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Centre Afrique Soldiers
The Central African Republic is no stranger to mutinies and coups. In this photo from 1996, a group of Forces Armées Centrafricaines (FACA) mutineers prepare for a day of talks with French troops.


Soldiers of the Central African Armed Forces (Forces Armées Centrafricaines, or FACA) peacefully entered the rebel-held northeastern town of N’Délé on Wednesday, May 13, for the first time in eight years. They were greeted warmly by Abdoulaye Hissen Ramadan, the leader of the FPRC rebel faction, which had initially forced out government troops from the city at the beginning of the Central African Republic Civil War in 2012.


Senior government positions were offered to rebel leaders.


The peaceful reclamation of N’Délé is a major victory for the Political Agreement for Peace and Reconciliation in the Central African Republic, signed on February 6, 2019, between the government and the fourteen principal rebel groups active in the conflict. Under the peace agreement, senior government positions were offered to rebel leaders to facilitate a power-sharing agreement ahead of presidential and legislative elections in December.

While the FPRC may be cooperating, however, other rebel leaders, such as Abdoulaye Miskine, head of the FDPC, have been placed under international sanctions by the UN Security Council for allegedly recruiting more troops after rejecting the government post offered to him.



Noureddine Adam
Noureddine Adam, leader of the Central African rebel group Front Populaire pour la Renaissance de la Centrafrique (FPRC), photographed in Birao, Central African Republic, on December 20, 2017.


Noureddine Adam, leader of the Front Populaire pour la Renaissance de la Centrafrique (FPRC) rebel group, has once again called on Prime Minister Firmin Ngrebada to grant influential government positions to his allies. He also requested clemency for arrested FPRC partisans, continuing a pattern of constant pressure on the prime minister.


Maintaining this peace deal has been akin to balancing a house of cards on a ball.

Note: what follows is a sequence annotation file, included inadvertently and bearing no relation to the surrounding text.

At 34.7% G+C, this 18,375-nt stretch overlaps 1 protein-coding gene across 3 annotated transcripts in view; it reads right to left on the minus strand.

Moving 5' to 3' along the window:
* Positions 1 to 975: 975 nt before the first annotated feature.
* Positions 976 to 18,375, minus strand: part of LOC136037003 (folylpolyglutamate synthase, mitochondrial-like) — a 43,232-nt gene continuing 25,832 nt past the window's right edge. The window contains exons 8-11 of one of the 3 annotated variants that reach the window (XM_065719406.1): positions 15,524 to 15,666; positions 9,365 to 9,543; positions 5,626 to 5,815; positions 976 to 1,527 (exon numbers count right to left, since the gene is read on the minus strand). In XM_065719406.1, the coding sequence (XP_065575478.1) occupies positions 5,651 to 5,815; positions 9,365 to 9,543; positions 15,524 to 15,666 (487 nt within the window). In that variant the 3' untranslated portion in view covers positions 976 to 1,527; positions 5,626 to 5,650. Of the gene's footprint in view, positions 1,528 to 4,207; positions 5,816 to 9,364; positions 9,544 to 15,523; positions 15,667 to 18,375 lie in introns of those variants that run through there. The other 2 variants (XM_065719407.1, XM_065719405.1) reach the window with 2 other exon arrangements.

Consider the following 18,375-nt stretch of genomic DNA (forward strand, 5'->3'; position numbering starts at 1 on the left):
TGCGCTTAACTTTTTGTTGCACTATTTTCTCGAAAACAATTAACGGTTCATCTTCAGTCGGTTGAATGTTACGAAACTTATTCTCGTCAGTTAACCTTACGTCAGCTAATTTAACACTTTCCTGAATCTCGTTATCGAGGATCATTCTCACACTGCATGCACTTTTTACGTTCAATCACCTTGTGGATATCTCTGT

This is hardly new for Ngrebada, who has been forced to placate several rebel groups, granting them positions as ambassadors or ministers to form an “inclusive government” in keeping with requirements of the Political Agreement for Peace and Reconciliation in the Central African Republic (APPR-RCA). Maintaining this peace deal has been akin to balancing a house of cards on a ball, with multiple clashes between rebel groups leading to the death of dozens of people and the displacement of tens of thousands more since the APPR-RCA was signed in Khartoum, Sudan, on February 5, 2019.

Within the Central African Republic (CAR) government, Ngrebada is also hemmed in by “Russophile” apparatchiks who have sought to convince President Faustin Archange-Touadéra that Ngrebada poses a potential challenge in the December 2020 presidential election. This same Russian contingent also seeks to drive a wedge between the CAR government and the United Nations MINUSCA peacekeeping mission.


Prime Minister Abdalla Hamdok escaped unharmed when his armored motorcade was hit with an explosive and automatic gunfire in the Sudanese capital Khartoum, on Monday, March 9. Hamdok was reportedly transported to hospital afterwards, but his chief of staff, Ali Bakhi, wrote on his Facebook page that neither the prime minister nor anyone else in the convoy suffered injuries.


Why It Matters

Sudan’s political stability remains precarious after mass civil protests forced the dictator Omar al-Bashir to relinquish power after thirty years, and a Transitional Military Council (TMC) was subsequently established to run the country as it prepares to transfer power to a civilian government in 2021. The attack on the prime minister could serve as a pretext to postpone elections or, worse, justify a reversion to a military dictatorship in the name of security. One of the chief members of the TMC is General Mohamed Hamdan Dagalo, who presides over Sudan’s Rapid Support Forces, a branch of the Sudanese military responsible for killing hundreds of protesters shortly after Bashir’s fall. Were Sudan to revert to military rule, General Dagalo would likely seize power, jeopardizing efforts to redress human rights violations such as the atrocities during the Darfur Genocide largely committed by the Janjaweed militias under his command.échappe-à-un-attentat-à-khartoum


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